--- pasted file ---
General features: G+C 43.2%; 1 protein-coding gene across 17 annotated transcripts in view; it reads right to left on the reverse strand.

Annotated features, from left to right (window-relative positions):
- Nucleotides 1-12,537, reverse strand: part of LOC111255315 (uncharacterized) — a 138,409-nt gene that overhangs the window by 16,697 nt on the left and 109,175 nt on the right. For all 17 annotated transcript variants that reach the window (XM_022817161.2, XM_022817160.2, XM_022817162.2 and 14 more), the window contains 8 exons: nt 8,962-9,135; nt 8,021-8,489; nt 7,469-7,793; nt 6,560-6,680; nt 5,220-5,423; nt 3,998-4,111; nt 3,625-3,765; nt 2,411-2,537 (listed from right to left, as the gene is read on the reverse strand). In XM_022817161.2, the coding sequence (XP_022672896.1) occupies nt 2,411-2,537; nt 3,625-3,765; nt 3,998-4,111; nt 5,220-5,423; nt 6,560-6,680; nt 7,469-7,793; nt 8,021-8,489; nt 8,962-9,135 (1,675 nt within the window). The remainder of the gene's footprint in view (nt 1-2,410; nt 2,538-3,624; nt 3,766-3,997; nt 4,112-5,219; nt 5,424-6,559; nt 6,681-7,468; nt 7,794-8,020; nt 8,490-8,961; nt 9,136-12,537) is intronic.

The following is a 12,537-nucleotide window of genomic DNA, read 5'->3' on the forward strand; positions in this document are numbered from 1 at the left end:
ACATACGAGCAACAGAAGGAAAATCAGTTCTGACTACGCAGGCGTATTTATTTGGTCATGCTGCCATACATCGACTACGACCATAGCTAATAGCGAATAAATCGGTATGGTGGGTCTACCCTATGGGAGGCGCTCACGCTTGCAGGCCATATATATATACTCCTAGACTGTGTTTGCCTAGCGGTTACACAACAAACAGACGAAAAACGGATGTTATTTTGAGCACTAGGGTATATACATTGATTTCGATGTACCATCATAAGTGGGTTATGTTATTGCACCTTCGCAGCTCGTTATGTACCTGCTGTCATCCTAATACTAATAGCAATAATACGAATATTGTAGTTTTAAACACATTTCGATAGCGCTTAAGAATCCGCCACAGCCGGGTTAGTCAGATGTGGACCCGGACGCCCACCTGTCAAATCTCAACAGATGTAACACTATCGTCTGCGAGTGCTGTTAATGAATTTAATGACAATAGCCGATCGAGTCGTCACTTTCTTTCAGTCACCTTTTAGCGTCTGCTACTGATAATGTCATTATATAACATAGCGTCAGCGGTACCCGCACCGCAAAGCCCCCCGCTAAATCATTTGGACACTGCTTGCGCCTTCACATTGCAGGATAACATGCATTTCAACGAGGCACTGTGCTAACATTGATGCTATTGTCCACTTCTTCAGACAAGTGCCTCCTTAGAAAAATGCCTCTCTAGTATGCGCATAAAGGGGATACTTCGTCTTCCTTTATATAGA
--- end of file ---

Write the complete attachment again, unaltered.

General features: G+C 43.2%; 1 protein-coding gene across 17 annotated transcripts in view; it reads right to left on the reverse strand.

Annotated features, from left to right (window-relative positions):
- Nucleotides 1-12,537, reverse strand: part of LOC111255315 (uncharacterized) — a 138,409-nt gene that overhangs the window by 16,697 nt on the left and 109,175 nt on the right. For all 17 annotated transcript variants that reach the window (XM_022817161.2, XM_022817160.2, XM_022817162.2 and 14 more), the window contains 8 exons: nt 8,962-9,135; nt 8,021-8,489; nt 7,469-7,793; nt 6,560-6,680; nt 5,220-5,423; nt 3,998-4,111; nt 3,625-3,765; nt 2,411-2,537 (listed from right to left, as the gene is read on the reverse strand). In XM_022817161.2, the coding sequence (XP_022672896.1) occupies nt 2,411-2,537; nt 3,625-3,765; nt 3,998-4,111; nt 5,220-5,423; nt 6,560-6,680; nt 7,469-7,793; nt 8,021-8,489; nt 8,962-9,135 (1,675 nt within the window). The remainder of the gene's footprint in view (nt 1-2,410; nt 2,538-3,624; nt 3,766-3,997; nt 4,112-5,219; nt 5,424-6,559; nt 6,681-7,468; nt 7,794-8,020; nt 8,490-8,961; nt 9,136-12,537) is intronic.

The following is a 12,537-nucleotide window of genomic DNA, read 5'->3' on the forward strand; positions in this document are numbered from 1 at the left end:
ACATACGAGCAACAGAAGGAAAATCAGTTCTGACTACGCAGGCGTATTTATTTGGTCATGCTGCCATACATCGACTACGACCATAGCTAATAGCGAATAAATCGGTATGGTGGGTCTACCCTATGGGAGGCGCTCACGCTTGCAGGCCATATATATATACTCCTAGACTGTGTTTGCCTAGCGGTTACACAACAAACAGACGAAAAACGGATGTTATTTTGAGCACTAGGGTATATACATTGATTTCGATGTACCATCATAAGTGGGTTATGTTATTGCACCTTCGCAGCTCGTTATGTACCTGCTGTCATCCTAATACTAATAGCAATAATACGAATATTGTAGTTTTAAACACATTTCGATAGCGCTTAAGAATCCGCCACAGCCGGGTTAGTCAGATGTGGACCCGGACGCCCACCTGTCAAATCTCAACAGATGTAACACTATCGTCTGCGAGTGCTGTTAATGAATTTAATGACAATAGCCGATCGAGTCGTCACTTTCTTTCAGTCACCTTTTAGCGTCTGCTACTGATAATGTCATTATATAACATAGCGTCAGCGGTACCCGCACCGCAAAGCCCCCCGCTAAATCATTTGGACACTGCTTGCGCCTTCACATTGCAGGATAACATGCATTTCAACGAGGCACTGTGCTAACATTGATGCTATTGTCCACTTCTTCAGACAAGTGCCTCCTTAGAAAAATGCCTCTCTAGTATGCGCATAAAGGGGATACTTCGTCTTCCTTTATATAGA